The Fair Housing Act of 1988 Section 6(a) makes it illegal for landlords to refuse to let tenants make reasonable modifications to their house or apartment if the tenant is willing to pay for the changes. The law also requires new construction of dwellings with four or more units to include features such as wheelchair accessibility, reinforced walls to accommodate later installation of grab bars in bathrooms, and accessible electrical outlets and thermostats.

WHERE TO GET HELP

There are several ways to modify and repair your home. You can: 1) do it yourself, or get a friend or relative to help; 2) hire a handyman or contractor; 3) contact a home modification and repair program. Programs can be located through your:

  • Local Area Agency On Aging
  • State Agency On Aging
  • State Housing Finance Agency
  • Department of Public Welfare
  • Department of Community Development
  • Senior Center Independent Living Center

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USING A CONTRACTOR

If you need to use a contractor, make certain that the contractor is reliable. Older people are prime target for con artists and fraud. Be especially wary of door-to-door repair salespersons. Consider taking these steps:

  • Get recommendations from friends who have had similar projects completed.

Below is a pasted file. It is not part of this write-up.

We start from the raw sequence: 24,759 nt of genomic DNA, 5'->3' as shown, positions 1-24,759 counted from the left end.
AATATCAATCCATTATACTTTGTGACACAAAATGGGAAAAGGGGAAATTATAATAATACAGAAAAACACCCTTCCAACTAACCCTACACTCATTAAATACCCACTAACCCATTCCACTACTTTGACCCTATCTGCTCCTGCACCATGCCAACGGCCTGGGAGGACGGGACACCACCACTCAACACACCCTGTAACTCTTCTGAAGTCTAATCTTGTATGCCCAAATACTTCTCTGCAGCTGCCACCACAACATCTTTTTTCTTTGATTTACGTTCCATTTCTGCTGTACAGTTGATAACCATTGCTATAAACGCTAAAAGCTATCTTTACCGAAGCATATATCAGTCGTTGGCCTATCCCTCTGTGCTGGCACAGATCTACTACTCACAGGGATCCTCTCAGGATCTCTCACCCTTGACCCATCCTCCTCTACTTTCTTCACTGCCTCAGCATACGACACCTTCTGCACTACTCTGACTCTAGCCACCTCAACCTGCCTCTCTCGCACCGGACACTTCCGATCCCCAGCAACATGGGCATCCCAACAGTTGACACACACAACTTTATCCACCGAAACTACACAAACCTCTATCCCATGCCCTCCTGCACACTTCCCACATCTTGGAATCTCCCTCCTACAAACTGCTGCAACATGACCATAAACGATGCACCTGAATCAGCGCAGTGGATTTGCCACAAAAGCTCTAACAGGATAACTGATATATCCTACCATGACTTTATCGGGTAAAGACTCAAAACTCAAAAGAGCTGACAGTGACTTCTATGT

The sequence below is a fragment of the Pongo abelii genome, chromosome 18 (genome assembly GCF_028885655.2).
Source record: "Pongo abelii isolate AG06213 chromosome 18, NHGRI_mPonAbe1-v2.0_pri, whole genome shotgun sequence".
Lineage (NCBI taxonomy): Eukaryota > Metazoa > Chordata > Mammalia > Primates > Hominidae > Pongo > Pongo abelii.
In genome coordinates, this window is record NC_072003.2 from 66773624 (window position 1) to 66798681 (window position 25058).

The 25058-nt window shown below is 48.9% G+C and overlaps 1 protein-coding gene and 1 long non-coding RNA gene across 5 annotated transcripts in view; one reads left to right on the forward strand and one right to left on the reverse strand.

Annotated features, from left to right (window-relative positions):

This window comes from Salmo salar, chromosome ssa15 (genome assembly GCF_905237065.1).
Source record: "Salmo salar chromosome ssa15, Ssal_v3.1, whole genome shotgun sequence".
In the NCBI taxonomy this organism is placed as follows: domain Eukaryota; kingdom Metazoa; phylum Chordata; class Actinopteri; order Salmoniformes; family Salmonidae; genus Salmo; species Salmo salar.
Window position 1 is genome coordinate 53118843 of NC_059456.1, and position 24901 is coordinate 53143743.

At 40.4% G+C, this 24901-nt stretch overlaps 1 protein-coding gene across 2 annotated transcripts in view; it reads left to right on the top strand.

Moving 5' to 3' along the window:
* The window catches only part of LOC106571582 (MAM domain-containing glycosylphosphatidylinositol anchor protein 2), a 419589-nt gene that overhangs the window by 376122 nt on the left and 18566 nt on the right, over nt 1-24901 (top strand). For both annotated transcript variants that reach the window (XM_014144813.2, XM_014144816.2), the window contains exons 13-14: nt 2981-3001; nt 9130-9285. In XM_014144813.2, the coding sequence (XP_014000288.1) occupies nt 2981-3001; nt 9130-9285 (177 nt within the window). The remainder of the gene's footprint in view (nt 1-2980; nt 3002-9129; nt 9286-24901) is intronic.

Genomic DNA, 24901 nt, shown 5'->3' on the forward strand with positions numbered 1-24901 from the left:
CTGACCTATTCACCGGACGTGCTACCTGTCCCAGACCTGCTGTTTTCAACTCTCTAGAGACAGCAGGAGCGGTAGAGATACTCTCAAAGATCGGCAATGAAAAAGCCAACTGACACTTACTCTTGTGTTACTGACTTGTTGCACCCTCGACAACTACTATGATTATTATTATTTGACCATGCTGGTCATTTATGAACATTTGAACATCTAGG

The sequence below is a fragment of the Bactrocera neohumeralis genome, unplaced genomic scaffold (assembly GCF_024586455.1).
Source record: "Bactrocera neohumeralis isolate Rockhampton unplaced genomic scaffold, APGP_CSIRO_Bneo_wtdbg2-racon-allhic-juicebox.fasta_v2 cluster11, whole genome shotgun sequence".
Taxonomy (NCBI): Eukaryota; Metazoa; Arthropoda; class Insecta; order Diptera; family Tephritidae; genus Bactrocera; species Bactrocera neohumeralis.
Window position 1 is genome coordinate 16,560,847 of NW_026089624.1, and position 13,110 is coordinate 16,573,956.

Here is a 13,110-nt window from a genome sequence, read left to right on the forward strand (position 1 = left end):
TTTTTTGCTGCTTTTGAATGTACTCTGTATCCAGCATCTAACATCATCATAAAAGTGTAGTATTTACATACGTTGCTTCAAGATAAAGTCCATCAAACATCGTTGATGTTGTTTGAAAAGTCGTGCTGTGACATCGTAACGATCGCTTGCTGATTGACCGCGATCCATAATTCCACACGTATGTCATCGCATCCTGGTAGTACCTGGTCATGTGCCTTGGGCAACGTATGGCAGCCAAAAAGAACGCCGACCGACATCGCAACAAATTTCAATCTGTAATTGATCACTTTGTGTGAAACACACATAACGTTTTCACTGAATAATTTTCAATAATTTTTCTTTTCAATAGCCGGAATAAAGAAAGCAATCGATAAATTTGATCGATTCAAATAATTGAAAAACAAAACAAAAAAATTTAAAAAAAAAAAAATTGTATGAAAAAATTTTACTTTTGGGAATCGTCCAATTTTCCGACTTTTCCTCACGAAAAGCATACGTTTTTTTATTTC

• Hire a licensed and bonded contractor. Be specific about the work which you want. Try to get bids from several contractors.
  • Ask for references from previous customers -- CHECK OUT THE REFERENCES; try to see some of the contractor's completed projects.
  • Insist on a written agreement, with only a small down payment. Have a trusted family member or friend read the agreement. Consider having the agreement reviewed by your lawyer if it is very complicated. Make the final payment only after the project is completed.
  • Check with your local Better Business Bureau or your city/county Consumer Affairs Office regarding the contractor's reliability and performance record.

ADDITIONAL INFORMATION

Home Safety Guide for Older People: Check It Out/Fix It Up by Jon Pynoos and Evelyn Cohen, Serif Press, Inc., 1331 H Street, N.W., Washington, D.C. 20005. For more information, call: (202) 737-4650. Price: $12.50.

Older Consumers Safety Publication, U.S. Consumer Product Safety Commission, Washington, D.C. 20207 -- For more information, call: 1- 800-638-2772 or email: [email protected] Price: Free.

The DoAble Renewable Home: Making Your Home Fit Your Needs (D12470). AARP Fulfillment, Consumer Affairs, 601 E Street, N.W., Washington, D.C. 20049. Price: Free (single copies).

Eldercare Locator: For information about services to the elderly, call 1-800- 677-1116.

This document was adapted from material developed by the National Eldercare Institute on Housing and Supportive Services, Andrus Gerontology Center, University of Southern California. Duplication of this document is encouraged with attribution of the source.

WebMD Public Information from the U.S. National Institutes of Health

Sources

Administration on Aging. "Home Modification and Repair." From Elder Action: Action Ideas for Older Persons and Their Families. (Online) Last modified June 15, 2001. Last reviewed 2001.